Immunoaugmentative therapy (IAT) is an unproven cancer treatment that involves injecting blood proteins from healthy human donors into a patient. Although this therapy has not been proven to be effective, proponents believe it helps restore the body's natural immune defenses against cancer.
IAT includes three different components taken from human blood: tumor necrosis factor, tumor complement factor, and de-blocking protein factor.
Immune cells release a chemical messenger called tumor necrosis factor (TNF) into the blood when cancer cells are detected in the body. The TNF then binds to the cancerous cell, causing changes in the cell that ultimately kill it. It has been suggested that injections containing TNF may increase the body's ability to destroy cancerous cells.
Tumor complement factor (TCF) has been shown to stimulate the production of proteins that help destroy cancer cells. Therefore, it has been suggested that injections containing TCF may help increase the immune system's response to cancerous cells.
The third component in IAT is called de-blocking protein factor (DPF). It has been suggested that these proteins remove another protein, called blocking protein factor, from the blood. It has been suggested that the blocking protein factor prevents the immune system from detecting cancer allowing the cancer to grow in the body. Therefore, proponents of IAT believe that injections containing DPF may increase the body's ability to detect cancerous cells in the body. However, there is debate over whether or not DPF and blocking protein factor even exist. Scientific studies have not proven the existence of these proteins.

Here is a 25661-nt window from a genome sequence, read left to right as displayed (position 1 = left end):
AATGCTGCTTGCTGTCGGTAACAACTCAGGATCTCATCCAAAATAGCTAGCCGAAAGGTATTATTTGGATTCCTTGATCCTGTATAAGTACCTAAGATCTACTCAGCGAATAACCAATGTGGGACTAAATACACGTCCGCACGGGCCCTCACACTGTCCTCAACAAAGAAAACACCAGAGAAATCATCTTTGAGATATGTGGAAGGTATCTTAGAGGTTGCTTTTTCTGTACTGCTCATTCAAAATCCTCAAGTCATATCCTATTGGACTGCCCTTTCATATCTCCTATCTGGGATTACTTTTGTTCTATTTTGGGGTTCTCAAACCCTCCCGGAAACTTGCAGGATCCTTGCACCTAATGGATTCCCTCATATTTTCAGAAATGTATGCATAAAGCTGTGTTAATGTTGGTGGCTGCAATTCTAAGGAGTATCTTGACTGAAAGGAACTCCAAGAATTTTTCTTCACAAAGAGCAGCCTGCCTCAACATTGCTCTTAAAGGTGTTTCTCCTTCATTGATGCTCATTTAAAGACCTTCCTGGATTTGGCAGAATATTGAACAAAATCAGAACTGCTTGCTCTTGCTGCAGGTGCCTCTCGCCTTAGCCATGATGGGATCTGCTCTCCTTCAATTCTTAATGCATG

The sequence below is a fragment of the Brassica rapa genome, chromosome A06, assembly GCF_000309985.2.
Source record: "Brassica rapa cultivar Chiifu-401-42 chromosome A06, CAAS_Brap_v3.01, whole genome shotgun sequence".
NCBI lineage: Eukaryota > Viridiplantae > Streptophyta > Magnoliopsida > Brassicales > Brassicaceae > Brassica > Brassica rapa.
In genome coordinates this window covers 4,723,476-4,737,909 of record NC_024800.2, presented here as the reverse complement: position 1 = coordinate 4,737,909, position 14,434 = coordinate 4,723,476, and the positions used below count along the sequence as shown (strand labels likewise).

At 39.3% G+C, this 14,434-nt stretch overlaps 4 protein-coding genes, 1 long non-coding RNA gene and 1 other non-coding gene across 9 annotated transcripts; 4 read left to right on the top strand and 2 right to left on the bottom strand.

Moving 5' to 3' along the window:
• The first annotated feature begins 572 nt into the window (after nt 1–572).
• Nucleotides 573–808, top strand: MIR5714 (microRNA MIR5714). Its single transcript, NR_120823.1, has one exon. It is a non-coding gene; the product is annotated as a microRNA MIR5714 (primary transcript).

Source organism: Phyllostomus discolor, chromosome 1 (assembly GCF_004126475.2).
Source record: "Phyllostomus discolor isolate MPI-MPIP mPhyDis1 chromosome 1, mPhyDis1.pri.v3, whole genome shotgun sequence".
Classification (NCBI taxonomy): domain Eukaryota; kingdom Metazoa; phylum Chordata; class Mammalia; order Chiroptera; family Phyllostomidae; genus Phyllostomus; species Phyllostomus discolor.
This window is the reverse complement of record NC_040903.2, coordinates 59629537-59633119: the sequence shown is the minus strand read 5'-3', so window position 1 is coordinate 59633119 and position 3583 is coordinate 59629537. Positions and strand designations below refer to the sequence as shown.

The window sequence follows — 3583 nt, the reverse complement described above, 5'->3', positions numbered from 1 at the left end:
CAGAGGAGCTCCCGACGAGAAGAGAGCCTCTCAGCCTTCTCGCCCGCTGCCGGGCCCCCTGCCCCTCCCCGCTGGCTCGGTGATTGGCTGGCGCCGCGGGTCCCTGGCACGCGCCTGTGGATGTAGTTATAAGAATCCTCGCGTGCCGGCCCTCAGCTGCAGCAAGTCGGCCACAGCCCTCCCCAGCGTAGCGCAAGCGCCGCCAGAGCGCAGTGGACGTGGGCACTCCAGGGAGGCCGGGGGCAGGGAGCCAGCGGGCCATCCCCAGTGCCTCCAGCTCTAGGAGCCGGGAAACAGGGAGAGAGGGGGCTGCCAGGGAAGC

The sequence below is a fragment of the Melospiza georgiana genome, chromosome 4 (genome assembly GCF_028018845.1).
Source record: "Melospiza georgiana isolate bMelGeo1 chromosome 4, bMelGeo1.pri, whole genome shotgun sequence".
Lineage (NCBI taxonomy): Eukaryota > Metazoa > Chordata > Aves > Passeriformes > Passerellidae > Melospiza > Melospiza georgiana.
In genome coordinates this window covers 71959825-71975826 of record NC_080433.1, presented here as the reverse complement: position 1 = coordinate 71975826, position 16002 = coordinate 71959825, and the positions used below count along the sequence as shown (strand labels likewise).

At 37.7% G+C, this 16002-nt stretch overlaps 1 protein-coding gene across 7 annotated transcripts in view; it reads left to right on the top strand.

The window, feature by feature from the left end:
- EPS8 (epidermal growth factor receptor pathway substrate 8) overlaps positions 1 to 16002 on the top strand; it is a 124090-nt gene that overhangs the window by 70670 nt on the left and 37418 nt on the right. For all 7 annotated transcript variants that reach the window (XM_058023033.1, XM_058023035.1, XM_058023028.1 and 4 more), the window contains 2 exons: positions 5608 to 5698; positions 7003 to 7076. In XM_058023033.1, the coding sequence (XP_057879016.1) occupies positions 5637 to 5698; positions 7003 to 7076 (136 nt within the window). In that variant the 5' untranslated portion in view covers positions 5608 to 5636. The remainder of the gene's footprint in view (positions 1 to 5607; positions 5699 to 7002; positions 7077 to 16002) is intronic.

It is unclear whether or not IAT is an effective treatment for cancer patients. There is currently no scientific evidence that IAT can cure cancer or prolong the lives of cancer patients. Based on anecdotal reports, proponents support the use IAT as a long-term cancer treatment of daily injections. It is not promoted as a cure for cancer. Instead, it is suggested to work the same way insulin works for diabetics. Proponents believe that patients may live longer lives if they regularly receive IAT injections.
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1950s: A zoologist named Lawrence Burton developed the theory of immunoaugmentative therapy (IAT) in the 1950s. Burton claimed that IAT caused cancer to go into remission in mice. However, the results of his studies were questioned and other scientists were unable to produce the same results.
1973: Burton established the Immunology Research Foundation in New York and began offering IAT to cancer patients in 1973.
1974: In 1974, Burton submitted an investigation new drug (IND) application to the U.S. Food and Drug Administration (FDA) in order to start human trials with IAT. However, he withdrew his application after the FDA asked for his experimental evidence.
1977: In 1977, Burton closed the New York clinic and opened the Immunology Researching Centre (IRC) in the Bahamas.